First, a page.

ABOUT

We often refer to the Jaffray Centre as a combination incubator/greenhouse where new ideas, collaborative initiatives, and fresh ways of looking at God’s global mission are nurtured, developed and then launched into service in the church and in the world.

The Jaffray Centre hosted the first Alberta Kairos course in 2013 and has continued to do that annually during the month of May. A number of Ambrose students continue to take the course for both undergraduate and seminary credit while the majority of registrations come from church ministry professionals and lay people. Facilitators were quickly trained and courses began to be hosted in churches across Canada. As of May 2016, 1415 people have taken the Kairos course, 417 facilitators and 81 head facilitators trained. Courses in Canada are currently conducted in French, Korean, Mandarin, Cantonese and English. Spanish and Vietnamese Kairos courses will start in the next year. Canadian facilitators have also been instrumental in getting the course going in Poland, Gabon and West Africa.

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Kairos is an interactive 9 session learning event which helps the participant understand what God says about His plan for all people, on our street and around the world, and facilitates the participant in integrating this knowledge into a personal agenda going forward. The Kairos course is being used in 80 countries to mobilize the church towards the nations; it has been translated into 30 languages. Canadian courses with online registration can be found here: www.kairoscourse.ca. u Watch promotional videos here:   https://vimeo.com/146254194 (English); https://vimeocom/161952261 (French); https://vimeo.com/152199755 (Korean)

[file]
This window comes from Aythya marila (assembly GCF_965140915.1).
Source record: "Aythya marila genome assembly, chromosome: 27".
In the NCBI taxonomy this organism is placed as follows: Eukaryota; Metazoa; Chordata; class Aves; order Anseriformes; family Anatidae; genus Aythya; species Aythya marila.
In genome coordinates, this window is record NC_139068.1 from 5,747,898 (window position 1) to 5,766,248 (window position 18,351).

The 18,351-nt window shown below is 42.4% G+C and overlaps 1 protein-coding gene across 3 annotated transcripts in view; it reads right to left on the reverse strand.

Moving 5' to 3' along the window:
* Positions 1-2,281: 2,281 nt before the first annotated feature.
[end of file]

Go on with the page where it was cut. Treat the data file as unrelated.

Each of the four hubs (Research Projects and Publishing; Educations, Training and Global Awareness; Global projects and partnerships; and Church in Mission Events and Services) houses the different initiatives we’re working on, and we’re always adding more. The Jaffray Centre is made up of people like you and me who want to engage the world around them in new and meaningful ways. Through collaborative project development, training, and research projects, the Jaffray Centre seeks to rekindle and ignite a passion for God’s unending concern for people. Interested in any of our current initiatives or have ideas for new ones? We’d love to hear from you. Jaffray Centre for Global Initiatives at Ambrose University jaffray@ambrose.edu jaffrayglobal.com 403-410-2000

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Perspectives August 2017  

fresh ways of looking at God’s global mission Perspectives is published twice a year for the Jaffray Centre for Global Initiatives at Ambro...